Whether you are a health or social care professional, it is vital to keep learning to improve your quality of service. Continuing Professional Development (CPD) opportunities include courses, workplace training, research and discussions with colleagues.
Continuity of integrated care depends on more than sharing cost and resources: effective inter-agency coordination of responsibility, information-sharing and decision-making are also key. Traditionally, different systems have their own governance structures, varying levels of administrative and geographical decentralisation, funding bodies, eligibility criteria and user charges – all of which can pose challenges to the coordination of service provision and underlying philosophies.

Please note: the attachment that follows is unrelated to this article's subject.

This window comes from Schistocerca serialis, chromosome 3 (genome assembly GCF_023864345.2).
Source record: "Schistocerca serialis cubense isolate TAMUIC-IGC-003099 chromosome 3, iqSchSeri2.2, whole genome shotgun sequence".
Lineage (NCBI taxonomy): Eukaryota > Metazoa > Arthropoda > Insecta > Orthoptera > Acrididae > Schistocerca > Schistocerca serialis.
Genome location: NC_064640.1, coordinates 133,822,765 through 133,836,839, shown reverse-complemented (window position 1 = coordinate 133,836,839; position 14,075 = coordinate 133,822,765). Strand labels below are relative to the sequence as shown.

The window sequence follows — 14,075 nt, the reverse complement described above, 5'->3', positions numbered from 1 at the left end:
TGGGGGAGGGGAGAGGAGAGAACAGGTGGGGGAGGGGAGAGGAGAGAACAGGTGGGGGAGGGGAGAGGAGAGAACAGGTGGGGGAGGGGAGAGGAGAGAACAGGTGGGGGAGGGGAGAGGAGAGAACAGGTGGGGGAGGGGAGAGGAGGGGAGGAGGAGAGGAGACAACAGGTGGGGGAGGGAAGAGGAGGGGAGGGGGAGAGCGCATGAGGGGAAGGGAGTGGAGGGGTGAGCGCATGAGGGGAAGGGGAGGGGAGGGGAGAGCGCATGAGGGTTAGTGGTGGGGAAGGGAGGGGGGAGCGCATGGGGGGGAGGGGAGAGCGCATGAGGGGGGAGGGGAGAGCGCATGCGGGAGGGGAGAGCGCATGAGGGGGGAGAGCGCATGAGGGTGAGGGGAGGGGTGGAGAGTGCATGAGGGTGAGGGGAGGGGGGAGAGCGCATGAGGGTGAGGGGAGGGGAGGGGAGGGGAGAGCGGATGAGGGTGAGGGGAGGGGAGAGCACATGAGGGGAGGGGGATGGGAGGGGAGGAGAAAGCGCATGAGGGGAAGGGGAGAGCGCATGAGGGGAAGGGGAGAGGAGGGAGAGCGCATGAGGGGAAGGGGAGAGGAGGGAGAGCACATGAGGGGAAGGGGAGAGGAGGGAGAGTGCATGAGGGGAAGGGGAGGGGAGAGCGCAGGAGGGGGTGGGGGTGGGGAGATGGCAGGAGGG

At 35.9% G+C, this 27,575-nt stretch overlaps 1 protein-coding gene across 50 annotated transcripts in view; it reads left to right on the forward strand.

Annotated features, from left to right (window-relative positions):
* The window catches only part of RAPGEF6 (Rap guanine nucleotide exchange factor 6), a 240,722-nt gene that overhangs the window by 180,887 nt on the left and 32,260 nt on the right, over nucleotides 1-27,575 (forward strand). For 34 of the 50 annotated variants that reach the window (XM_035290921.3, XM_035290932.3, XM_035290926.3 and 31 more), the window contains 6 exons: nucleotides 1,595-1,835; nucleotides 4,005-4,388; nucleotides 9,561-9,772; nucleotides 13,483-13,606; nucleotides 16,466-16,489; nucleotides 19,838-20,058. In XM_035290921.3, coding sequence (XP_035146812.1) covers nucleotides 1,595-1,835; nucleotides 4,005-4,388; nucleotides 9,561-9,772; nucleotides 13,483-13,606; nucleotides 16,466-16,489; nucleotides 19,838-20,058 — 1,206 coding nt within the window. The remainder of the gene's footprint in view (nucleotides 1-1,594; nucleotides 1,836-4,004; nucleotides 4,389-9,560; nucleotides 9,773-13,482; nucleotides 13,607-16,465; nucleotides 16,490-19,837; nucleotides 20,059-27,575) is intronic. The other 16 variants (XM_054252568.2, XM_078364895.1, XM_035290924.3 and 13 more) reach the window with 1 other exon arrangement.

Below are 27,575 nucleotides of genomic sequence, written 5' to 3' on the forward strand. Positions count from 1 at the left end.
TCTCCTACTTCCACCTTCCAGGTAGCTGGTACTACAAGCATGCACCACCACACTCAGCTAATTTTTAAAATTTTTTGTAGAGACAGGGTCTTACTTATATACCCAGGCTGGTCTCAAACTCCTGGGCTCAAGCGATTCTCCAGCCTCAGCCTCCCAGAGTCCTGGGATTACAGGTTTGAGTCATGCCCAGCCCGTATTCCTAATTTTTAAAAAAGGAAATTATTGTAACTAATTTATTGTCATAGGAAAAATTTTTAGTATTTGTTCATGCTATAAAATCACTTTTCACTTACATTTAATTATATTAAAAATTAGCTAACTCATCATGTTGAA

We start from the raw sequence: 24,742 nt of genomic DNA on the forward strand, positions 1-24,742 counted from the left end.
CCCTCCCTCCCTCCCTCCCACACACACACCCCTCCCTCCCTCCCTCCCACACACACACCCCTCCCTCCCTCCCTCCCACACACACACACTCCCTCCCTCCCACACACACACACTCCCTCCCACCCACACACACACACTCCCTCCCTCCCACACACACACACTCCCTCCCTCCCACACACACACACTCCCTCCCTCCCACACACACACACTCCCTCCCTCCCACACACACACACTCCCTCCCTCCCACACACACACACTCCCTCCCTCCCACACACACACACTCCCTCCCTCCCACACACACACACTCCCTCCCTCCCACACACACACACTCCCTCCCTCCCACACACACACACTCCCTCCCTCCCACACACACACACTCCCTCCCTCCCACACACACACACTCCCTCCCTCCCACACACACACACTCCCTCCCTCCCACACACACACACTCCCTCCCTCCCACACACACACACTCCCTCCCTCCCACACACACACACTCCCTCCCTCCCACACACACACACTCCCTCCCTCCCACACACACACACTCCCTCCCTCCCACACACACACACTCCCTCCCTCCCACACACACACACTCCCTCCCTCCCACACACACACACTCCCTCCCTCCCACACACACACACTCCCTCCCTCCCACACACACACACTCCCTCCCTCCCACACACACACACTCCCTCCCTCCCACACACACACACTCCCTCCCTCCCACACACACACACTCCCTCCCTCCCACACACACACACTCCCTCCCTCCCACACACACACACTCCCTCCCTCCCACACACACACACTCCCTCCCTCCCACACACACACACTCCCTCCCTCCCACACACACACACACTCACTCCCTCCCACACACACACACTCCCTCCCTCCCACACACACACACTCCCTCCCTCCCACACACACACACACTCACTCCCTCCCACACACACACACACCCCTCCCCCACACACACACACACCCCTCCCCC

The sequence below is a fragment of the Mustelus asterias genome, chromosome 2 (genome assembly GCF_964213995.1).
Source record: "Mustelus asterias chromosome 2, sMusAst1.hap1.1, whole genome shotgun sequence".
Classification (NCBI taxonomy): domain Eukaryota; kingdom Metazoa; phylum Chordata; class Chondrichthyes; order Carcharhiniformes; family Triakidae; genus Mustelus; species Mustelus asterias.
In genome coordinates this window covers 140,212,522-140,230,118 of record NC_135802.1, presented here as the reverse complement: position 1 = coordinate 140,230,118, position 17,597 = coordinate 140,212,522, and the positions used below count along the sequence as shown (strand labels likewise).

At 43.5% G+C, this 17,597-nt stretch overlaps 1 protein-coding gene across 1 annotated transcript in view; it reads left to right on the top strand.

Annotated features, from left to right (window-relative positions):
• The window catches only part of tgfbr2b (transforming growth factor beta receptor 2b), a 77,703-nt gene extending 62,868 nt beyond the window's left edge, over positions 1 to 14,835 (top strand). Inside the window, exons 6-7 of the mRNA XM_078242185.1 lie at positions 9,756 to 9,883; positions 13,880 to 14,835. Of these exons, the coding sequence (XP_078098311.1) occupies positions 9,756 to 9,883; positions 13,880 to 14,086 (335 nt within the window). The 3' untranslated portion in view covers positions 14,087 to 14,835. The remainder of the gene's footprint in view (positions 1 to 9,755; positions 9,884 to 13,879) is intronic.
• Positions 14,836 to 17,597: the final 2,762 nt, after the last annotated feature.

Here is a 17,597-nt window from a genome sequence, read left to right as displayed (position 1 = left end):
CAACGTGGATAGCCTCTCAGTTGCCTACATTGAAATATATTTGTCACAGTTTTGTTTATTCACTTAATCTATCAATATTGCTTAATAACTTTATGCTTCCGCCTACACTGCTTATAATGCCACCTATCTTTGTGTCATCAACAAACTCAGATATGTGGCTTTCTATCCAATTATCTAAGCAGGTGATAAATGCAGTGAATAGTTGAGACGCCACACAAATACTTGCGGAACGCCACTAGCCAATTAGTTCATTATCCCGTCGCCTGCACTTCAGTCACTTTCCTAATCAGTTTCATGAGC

Several countries have developed models to address these barriers to integrating care. These initiatives range from integrating care pathways at the operational level (as in England, France, Norway and Sweden), to establishing community-based social care support services through partnerships with local authorities. The latter model allows people to access a full range of services through one point of contact and provides greater choice for users. Other efforts focus on integrating funding and management structures, such as aligning budgets to meet agreed objectives or bringing together the governance structure of health care and social care through joint governing bodies (as in Norrtalje in Sweden). The ultimate success of any integrated care system will depend on the commitment and flexibility of national policymakers to enable innovative models and corresponding incentives to emerge. health and social care